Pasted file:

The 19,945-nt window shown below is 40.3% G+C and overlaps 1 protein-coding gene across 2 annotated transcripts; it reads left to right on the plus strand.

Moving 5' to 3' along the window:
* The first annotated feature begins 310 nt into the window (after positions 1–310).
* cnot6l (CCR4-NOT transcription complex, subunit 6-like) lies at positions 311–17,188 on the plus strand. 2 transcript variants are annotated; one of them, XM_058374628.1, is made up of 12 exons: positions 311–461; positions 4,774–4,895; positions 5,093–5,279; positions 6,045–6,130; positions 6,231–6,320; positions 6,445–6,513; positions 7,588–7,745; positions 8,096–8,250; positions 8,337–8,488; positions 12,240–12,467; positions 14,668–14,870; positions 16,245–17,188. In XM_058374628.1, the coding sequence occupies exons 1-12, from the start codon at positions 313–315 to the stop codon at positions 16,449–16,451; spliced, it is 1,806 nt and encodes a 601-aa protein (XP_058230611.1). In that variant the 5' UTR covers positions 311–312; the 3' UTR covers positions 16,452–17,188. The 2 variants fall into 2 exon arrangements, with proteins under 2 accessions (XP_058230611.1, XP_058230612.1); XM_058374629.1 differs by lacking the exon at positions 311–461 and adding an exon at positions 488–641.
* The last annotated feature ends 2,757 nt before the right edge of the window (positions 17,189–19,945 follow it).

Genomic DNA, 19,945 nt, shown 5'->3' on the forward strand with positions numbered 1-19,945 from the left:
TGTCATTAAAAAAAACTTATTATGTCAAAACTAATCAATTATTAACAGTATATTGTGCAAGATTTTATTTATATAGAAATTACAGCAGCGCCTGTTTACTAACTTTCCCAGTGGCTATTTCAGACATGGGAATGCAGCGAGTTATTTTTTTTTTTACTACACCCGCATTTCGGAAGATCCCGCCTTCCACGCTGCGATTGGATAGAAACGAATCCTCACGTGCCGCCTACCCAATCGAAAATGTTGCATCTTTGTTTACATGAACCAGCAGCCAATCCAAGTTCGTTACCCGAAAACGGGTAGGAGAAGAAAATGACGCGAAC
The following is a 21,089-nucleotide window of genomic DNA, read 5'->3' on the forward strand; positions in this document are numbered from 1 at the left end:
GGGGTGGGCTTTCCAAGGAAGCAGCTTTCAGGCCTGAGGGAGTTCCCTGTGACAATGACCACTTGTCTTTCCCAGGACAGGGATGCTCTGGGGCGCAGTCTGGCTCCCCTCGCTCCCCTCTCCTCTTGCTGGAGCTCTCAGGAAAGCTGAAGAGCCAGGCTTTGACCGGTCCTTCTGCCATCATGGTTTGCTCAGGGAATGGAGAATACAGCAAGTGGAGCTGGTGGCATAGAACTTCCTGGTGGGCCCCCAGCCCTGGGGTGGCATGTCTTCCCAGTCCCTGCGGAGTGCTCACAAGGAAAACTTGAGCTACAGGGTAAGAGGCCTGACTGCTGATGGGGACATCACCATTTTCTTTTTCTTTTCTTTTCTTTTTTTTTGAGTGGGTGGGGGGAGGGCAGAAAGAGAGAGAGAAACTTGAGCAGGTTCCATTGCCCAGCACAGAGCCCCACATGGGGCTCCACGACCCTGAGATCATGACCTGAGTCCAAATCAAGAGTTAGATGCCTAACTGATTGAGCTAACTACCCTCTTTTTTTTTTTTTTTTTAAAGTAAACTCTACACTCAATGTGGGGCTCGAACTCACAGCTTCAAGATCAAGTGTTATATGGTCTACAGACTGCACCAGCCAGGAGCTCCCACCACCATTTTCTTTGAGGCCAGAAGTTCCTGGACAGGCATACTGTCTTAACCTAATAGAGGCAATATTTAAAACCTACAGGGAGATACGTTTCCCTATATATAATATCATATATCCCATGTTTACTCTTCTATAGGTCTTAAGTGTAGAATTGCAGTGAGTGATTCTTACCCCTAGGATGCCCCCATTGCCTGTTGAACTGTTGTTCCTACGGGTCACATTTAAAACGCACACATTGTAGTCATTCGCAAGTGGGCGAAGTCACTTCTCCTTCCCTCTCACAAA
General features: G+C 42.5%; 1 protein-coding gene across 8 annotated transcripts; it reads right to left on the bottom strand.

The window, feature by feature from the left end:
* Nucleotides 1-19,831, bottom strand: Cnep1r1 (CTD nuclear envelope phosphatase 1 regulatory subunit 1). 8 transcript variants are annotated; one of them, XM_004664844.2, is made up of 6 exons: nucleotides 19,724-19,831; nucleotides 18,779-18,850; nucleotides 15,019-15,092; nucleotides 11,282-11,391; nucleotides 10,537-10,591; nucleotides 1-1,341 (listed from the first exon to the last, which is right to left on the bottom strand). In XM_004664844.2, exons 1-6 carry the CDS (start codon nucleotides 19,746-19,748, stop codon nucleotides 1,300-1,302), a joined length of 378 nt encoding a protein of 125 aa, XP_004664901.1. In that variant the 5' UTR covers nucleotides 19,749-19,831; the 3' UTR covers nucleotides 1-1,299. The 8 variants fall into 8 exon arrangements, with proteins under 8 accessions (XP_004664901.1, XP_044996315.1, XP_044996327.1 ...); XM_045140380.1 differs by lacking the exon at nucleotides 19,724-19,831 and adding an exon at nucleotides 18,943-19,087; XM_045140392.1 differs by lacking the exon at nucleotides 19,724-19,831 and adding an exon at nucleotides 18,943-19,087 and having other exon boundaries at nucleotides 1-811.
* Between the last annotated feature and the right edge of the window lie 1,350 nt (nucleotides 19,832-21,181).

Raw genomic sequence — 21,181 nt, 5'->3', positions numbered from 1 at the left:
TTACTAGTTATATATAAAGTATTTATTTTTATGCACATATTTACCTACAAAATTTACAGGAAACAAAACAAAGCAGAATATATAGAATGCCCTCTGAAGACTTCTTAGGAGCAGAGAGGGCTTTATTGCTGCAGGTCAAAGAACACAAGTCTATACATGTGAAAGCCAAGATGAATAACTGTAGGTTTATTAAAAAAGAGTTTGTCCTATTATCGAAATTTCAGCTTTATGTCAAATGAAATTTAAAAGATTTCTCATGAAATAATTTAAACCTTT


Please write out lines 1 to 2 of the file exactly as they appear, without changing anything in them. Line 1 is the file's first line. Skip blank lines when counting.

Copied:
The 19,945-nt window shown below is 40.3% G+C and overlaps 1 protein-coding gene across 2 annotated transcripts; it reads left to right on the plus strand.

Moving 5' to 3' along the window: